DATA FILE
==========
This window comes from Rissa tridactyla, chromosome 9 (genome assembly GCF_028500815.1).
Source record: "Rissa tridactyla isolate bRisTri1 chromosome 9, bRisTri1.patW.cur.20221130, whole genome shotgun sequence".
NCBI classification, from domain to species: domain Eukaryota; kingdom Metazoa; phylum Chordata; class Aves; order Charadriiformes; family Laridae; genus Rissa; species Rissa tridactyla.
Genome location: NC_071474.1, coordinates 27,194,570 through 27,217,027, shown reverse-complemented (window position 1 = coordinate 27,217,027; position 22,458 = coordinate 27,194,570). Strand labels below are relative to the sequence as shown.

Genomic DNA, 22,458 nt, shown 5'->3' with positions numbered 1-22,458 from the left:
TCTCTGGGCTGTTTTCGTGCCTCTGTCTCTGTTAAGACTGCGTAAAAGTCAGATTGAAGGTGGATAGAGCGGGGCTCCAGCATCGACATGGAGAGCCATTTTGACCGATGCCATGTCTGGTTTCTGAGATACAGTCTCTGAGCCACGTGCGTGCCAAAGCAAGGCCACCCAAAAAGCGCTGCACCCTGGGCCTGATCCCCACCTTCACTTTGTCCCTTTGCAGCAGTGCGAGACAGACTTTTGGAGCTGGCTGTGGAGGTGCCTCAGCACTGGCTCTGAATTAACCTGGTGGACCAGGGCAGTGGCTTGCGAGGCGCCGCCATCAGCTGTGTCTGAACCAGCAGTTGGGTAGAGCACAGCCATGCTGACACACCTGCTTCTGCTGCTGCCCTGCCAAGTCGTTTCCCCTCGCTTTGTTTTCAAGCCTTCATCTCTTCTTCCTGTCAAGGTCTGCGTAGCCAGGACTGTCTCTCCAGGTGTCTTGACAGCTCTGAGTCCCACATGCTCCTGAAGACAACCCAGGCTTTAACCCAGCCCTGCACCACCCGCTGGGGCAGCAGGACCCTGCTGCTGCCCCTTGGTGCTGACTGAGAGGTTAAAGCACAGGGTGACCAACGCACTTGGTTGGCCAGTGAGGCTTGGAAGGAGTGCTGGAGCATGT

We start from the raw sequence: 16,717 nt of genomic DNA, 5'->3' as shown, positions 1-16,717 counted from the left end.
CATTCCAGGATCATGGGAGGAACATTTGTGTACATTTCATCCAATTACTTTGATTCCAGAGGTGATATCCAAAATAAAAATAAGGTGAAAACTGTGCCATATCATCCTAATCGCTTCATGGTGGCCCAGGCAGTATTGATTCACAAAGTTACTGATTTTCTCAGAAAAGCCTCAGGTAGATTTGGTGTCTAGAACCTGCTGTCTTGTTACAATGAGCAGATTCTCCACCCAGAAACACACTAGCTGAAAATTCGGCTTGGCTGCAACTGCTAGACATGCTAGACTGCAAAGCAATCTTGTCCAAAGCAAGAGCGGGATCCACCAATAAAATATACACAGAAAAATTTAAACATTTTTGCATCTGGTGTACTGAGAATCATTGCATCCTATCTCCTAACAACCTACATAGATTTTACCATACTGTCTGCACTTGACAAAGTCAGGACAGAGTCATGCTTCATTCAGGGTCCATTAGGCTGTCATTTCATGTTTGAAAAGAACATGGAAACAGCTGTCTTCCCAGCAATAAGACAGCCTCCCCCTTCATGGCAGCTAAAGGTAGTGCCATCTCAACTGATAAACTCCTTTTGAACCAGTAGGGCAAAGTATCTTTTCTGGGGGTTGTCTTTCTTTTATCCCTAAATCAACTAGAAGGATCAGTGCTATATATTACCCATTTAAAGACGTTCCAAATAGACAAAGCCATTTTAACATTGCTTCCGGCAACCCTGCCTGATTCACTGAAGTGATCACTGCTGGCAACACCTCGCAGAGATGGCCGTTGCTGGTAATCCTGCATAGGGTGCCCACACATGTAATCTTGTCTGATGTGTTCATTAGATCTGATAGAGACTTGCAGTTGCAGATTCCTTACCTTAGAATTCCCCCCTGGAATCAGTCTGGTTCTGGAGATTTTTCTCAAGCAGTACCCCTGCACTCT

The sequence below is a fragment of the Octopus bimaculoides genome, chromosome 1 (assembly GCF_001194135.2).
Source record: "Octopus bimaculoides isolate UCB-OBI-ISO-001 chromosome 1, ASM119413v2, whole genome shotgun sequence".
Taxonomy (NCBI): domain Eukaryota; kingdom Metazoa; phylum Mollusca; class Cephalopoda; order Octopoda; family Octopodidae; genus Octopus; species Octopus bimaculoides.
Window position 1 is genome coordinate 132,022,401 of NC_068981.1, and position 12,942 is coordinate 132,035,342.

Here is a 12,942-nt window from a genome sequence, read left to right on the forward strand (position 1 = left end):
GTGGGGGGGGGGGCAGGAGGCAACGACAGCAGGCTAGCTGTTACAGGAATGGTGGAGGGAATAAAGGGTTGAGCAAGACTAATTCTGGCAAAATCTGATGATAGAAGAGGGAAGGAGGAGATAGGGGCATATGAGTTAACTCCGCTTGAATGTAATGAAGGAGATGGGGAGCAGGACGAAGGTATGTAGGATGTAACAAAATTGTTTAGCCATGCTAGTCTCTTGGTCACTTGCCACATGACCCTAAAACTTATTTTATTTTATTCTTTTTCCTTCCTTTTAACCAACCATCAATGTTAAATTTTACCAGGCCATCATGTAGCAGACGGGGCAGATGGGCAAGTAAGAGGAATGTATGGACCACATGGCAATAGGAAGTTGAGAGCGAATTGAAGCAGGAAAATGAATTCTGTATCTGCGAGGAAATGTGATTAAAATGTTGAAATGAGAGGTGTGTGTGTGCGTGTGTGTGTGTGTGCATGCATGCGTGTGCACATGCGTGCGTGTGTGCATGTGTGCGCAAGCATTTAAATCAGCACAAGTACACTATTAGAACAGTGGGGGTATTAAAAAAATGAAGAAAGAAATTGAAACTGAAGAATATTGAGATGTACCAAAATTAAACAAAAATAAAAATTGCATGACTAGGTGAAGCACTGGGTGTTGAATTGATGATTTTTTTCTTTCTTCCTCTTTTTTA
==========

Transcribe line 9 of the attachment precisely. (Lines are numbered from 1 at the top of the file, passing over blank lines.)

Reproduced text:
The sequence below is a fragment of the Octopus bimaculoides genome, chromosome 1 (assembly GCF_001194135.2).